Post by TWiP Contributor: Guillermo Ubilla
I grew up, like many of us, playing team sports. From basketball to football to soccer, I couldn’t get enough and often played on more than one team at a time. When I first got into photography, I was a surprised to learn how much of an individual endeavor this is usually.
I saw how easy this profession could be seen in terms of “me -vs- them”. I knew that approach wouldn’t work for me, so I decided from the beginning that I was going to instead take an approach that made me a successful athlete (at least in my own small circle), and decided to turn photography into a team sport. In my efforts to become a better photographer, I try to apply the following lessons I learned from prior coaches and teammates.
1. Teammates help each other improve as individuals
One of the old, but true, clichés of team sports is that the chain is only as strong as its weakest link. This is why teammates share tips, offer suggestions and advice, and generally work together to make everyone around them better – knowing it will in turn make them better.
The same is true of photography. Working singularly on your skill is undoubtedly important, but sometimes the best way to learn is with the help of others. One of the best things I’ve done in my adventures as a photographer was to host a monthly ‘Strobist’ get together – for those interested in exploring flash photography.
While I feel like I really was unqualified to be hosting such a group (I had just bought my first strobe a month before the first gathering), I knew that I had surround myself with others with a similar interest and passion. This group has pushed me to learn more about lighting and how to improve my photography with these lights, and I give a lot of credit for my growth as a photographer to this group.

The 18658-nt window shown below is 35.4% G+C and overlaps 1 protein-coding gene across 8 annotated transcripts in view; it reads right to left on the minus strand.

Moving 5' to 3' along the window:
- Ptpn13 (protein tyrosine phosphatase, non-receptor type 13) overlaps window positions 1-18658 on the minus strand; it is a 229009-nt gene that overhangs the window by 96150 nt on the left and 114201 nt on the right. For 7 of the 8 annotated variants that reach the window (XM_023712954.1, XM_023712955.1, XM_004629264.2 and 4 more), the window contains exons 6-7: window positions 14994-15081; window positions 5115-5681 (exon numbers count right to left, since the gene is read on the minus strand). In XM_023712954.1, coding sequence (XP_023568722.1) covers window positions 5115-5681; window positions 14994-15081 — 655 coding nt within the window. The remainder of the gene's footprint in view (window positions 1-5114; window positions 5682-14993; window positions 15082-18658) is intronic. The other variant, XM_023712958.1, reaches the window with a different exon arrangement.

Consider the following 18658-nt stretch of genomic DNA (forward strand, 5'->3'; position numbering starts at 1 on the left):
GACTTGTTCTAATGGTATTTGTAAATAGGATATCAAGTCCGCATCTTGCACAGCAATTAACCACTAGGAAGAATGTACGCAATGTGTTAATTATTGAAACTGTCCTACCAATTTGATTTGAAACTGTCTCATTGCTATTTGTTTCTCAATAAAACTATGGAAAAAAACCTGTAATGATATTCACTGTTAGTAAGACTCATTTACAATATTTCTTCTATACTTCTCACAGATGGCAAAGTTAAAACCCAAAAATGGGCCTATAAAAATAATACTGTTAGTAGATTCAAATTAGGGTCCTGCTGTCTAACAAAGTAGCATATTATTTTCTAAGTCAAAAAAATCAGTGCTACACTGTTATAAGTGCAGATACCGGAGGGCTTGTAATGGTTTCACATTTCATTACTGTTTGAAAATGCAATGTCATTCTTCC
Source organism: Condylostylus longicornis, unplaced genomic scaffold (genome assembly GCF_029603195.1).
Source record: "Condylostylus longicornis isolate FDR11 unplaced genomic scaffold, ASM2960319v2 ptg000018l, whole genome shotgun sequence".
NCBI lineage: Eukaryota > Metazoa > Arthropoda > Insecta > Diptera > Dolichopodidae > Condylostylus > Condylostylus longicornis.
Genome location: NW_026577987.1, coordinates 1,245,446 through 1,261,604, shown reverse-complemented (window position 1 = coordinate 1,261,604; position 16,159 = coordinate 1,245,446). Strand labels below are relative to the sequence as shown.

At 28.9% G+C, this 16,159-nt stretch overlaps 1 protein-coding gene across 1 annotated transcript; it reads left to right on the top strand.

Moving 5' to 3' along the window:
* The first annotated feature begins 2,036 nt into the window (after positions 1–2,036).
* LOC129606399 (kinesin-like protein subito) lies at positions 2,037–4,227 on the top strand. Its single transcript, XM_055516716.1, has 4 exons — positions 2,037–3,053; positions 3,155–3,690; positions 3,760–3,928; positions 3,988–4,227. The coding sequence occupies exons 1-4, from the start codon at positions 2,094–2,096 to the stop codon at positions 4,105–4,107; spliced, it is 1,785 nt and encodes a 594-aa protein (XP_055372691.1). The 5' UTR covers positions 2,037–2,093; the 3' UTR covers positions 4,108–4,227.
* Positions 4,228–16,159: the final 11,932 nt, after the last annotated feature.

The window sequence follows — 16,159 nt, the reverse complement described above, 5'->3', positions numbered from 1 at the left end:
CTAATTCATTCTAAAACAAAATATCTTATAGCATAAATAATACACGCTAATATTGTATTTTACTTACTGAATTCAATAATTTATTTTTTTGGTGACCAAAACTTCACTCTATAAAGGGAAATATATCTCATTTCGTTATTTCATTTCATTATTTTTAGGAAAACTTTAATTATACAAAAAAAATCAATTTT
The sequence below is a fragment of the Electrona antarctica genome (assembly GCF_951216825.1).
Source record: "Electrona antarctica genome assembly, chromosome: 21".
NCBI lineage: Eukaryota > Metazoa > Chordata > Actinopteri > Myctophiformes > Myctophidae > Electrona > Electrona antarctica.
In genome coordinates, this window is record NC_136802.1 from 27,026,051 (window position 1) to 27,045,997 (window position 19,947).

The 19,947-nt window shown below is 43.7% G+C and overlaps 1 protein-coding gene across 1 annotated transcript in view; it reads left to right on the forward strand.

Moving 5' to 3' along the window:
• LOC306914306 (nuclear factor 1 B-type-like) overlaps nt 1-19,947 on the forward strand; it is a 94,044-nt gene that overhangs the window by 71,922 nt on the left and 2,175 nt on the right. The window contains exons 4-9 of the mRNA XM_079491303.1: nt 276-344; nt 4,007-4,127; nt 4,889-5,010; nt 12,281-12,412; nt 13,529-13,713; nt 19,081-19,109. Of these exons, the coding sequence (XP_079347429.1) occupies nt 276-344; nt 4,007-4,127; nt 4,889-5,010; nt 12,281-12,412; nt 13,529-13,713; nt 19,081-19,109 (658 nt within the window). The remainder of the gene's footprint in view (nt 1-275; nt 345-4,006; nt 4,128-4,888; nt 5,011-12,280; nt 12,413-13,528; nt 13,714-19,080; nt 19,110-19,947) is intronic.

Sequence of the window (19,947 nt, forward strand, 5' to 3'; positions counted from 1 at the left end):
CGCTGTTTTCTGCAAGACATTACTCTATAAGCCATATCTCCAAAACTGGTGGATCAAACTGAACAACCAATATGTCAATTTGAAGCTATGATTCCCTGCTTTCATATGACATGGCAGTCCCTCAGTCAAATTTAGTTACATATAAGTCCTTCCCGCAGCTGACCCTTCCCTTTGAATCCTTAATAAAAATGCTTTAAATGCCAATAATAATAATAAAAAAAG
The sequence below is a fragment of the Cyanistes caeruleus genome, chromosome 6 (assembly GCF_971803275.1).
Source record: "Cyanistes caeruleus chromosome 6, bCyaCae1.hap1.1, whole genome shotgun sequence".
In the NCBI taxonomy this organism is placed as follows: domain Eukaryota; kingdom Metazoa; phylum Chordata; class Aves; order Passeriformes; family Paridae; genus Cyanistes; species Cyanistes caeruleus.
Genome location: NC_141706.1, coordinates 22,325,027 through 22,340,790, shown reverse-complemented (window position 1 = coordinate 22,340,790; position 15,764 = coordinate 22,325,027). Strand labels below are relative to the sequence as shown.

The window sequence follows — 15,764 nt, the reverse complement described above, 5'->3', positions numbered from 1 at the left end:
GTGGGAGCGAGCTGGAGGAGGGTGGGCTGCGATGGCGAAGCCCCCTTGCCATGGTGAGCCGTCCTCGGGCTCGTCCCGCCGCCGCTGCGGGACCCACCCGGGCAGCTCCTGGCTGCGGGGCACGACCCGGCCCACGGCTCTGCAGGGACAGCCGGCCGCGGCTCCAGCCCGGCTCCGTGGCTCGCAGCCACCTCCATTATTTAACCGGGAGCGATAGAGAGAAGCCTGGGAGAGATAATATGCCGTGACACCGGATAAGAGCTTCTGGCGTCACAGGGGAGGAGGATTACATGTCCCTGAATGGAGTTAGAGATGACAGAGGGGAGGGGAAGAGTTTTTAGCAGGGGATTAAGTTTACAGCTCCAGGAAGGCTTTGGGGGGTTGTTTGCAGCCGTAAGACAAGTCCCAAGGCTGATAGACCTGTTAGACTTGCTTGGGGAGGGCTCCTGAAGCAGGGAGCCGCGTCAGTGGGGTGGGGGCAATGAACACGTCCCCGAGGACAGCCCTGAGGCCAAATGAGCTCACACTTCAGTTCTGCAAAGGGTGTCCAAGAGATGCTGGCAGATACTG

2. Teammates practice together
Serious athletes understand the importance of off-season conditioning and training. It’s the best time to work on individual weaknesses and improve on strengths. As important as those sessions are, few athletes I know would trade those individual sessions for team practice. It’s just more fun to work with others.
Take every opportunity to shoot with, or assist other photographers. I learn something from every session, even if sometimes it’s what not to do. One of my favorite things is photo-walking, and and inviting other photographers to join me. I’m always amazed at how two different people with similar equipment at the same time and place can walk away with very different images. I’ve learned to see a little differently each time, and enjoy seeing things from a different perspective.
3. Teammates help each other when they are down
As an athlete, one of the best lessons I learned was the importance of helping teammates when they are down, both physically or otherwise. I had a basketball coach once who had a simple rule during practice; whenever anyone fell on the court, all other players had to drop what they were doing and run (and I mean run!) to offer the fallen teammate a hand. If the coach thought that anyone didn’t hustle enough to reach the downed teammate, everyone ran laps. I thought this was a little silly, until I’d fallen down on the court and subsequently saw eleven hands offering to help me up.
The same holds true in photography. We all experience “up’s and down’s” in both our professional and personal lives, and it’s a powerful and uplifting feeling knowing that hands are out there ready to help. Do the same in return for those around you that need it, and remember that a hand to help doesn’t do any good if it’s offered too late, so hustle to help!
Is photography a team sport for you, or a solo endeavor? Are we better off learning and sharing with each other, or do we keep to ourselves and let the strongest survive? Share you thoughts in the comments!